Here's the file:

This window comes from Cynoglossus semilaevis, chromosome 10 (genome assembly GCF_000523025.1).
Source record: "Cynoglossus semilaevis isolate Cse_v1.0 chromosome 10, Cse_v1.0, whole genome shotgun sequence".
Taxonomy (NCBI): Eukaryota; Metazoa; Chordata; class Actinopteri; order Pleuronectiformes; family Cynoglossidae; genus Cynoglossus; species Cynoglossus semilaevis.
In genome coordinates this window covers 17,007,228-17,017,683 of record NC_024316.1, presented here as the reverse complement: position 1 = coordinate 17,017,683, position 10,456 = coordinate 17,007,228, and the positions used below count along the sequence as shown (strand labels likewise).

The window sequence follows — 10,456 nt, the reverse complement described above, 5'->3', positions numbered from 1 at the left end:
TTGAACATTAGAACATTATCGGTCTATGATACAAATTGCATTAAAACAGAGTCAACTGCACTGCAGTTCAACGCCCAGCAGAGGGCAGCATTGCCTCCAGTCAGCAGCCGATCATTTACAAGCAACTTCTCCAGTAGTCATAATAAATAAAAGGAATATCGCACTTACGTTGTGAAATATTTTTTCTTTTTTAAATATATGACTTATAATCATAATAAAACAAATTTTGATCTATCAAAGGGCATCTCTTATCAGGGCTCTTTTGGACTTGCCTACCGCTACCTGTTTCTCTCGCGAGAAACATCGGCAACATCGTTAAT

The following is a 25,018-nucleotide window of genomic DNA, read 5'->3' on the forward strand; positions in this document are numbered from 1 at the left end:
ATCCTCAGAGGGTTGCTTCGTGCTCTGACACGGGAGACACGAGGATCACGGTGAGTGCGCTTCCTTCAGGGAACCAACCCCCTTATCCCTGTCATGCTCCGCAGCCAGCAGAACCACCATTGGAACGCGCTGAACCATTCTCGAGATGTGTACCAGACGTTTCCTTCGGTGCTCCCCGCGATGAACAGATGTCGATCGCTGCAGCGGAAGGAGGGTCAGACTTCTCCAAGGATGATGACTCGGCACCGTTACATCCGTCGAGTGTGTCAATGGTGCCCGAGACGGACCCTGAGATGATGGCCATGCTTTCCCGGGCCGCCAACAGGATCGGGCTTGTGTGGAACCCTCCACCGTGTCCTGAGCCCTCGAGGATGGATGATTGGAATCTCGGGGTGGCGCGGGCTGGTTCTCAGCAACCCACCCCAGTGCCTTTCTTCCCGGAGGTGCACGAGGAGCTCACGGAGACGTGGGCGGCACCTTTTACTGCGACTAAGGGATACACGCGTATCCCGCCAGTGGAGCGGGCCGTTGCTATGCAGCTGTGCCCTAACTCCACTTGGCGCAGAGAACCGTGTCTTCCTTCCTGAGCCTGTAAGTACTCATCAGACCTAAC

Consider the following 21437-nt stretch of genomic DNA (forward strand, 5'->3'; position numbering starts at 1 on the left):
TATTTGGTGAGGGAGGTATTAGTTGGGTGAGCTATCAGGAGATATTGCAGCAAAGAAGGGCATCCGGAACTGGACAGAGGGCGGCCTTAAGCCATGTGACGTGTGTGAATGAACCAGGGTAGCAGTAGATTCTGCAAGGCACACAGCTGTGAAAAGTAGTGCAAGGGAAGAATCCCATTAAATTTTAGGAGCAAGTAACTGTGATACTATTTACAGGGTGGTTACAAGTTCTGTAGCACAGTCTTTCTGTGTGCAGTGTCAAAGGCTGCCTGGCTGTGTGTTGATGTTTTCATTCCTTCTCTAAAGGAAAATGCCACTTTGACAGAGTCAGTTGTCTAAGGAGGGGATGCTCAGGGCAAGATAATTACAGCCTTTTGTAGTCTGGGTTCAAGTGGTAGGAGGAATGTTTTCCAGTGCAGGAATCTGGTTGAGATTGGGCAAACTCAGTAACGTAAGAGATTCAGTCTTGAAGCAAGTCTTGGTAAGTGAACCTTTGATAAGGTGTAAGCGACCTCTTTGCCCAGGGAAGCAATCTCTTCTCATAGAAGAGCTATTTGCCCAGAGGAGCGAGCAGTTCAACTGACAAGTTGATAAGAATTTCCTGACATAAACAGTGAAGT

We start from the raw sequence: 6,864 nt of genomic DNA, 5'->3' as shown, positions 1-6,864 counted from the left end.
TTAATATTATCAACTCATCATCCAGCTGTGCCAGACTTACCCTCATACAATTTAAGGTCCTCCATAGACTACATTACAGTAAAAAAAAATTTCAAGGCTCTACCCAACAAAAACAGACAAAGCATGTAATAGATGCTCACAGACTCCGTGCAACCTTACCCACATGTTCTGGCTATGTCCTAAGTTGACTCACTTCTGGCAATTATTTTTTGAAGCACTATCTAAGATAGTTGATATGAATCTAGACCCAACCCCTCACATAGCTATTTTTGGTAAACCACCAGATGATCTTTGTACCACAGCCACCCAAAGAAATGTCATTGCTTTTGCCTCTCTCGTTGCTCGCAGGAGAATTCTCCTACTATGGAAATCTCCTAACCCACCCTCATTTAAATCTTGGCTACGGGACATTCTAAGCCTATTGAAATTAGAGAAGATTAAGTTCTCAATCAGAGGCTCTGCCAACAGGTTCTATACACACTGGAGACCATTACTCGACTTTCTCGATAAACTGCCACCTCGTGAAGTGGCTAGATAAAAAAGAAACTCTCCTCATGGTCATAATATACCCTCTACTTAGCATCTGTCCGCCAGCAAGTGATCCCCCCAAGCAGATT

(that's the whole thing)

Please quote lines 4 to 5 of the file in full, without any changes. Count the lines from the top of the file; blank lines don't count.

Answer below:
In genome coordinates this window covers 17,007,228-17,017,683 of record NC_024316.1, presented here as the reverse complement: position 1 = coordinate 17,017,683, position 10,456 = coordinate 17,007,228, and the positions used below count along the sequence as shown (strand labels likewise).

The window sequence follows — 10,456 nt, the reverse complement described above, 5'->3', positions numbered from 1 at the left end: